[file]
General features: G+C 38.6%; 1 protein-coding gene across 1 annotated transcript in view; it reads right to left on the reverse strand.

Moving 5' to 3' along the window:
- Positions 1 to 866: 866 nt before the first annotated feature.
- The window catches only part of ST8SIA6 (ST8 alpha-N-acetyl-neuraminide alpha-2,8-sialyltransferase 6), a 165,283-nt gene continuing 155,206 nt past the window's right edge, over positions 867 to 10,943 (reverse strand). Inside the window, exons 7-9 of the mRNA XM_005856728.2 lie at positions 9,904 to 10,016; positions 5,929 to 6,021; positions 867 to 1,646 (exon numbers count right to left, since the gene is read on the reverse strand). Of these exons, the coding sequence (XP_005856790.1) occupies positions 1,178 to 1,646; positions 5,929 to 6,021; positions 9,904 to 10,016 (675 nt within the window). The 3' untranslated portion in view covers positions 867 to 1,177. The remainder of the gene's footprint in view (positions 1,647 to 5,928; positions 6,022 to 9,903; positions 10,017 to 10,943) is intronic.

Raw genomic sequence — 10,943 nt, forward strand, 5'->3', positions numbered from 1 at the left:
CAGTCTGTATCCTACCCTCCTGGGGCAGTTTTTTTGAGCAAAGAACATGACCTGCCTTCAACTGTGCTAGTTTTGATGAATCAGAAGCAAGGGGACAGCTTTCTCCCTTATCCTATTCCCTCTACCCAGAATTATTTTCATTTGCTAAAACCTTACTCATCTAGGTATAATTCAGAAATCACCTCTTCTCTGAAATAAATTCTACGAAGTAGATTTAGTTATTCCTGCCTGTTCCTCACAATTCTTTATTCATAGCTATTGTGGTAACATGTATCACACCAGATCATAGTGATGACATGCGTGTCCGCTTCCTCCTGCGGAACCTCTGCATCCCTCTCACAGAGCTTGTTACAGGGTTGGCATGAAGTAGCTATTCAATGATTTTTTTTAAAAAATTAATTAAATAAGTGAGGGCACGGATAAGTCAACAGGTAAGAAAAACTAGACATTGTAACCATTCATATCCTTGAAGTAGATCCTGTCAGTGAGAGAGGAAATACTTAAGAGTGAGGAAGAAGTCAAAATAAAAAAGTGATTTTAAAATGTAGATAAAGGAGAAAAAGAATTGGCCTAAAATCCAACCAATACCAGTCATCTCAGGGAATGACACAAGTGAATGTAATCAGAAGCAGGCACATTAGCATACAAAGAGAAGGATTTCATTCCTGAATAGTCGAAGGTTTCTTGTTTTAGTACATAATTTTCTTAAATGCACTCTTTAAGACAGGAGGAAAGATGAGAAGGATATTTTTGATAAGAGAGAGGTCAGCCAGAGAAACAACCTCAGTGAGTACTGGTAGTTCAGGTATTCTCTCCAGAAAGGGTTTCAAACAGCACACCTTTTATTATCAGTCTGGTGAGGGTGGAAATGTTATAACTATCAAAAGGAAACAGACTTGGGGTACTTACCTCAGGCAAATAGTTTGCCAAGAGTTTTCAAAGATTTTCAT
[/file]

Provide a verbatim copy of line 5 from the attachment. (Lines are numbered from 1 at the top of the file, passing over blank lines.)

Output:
Raw genomic sequence — 10,943 nt, forward strand, 5'->3', positions numbered from 1 at the left: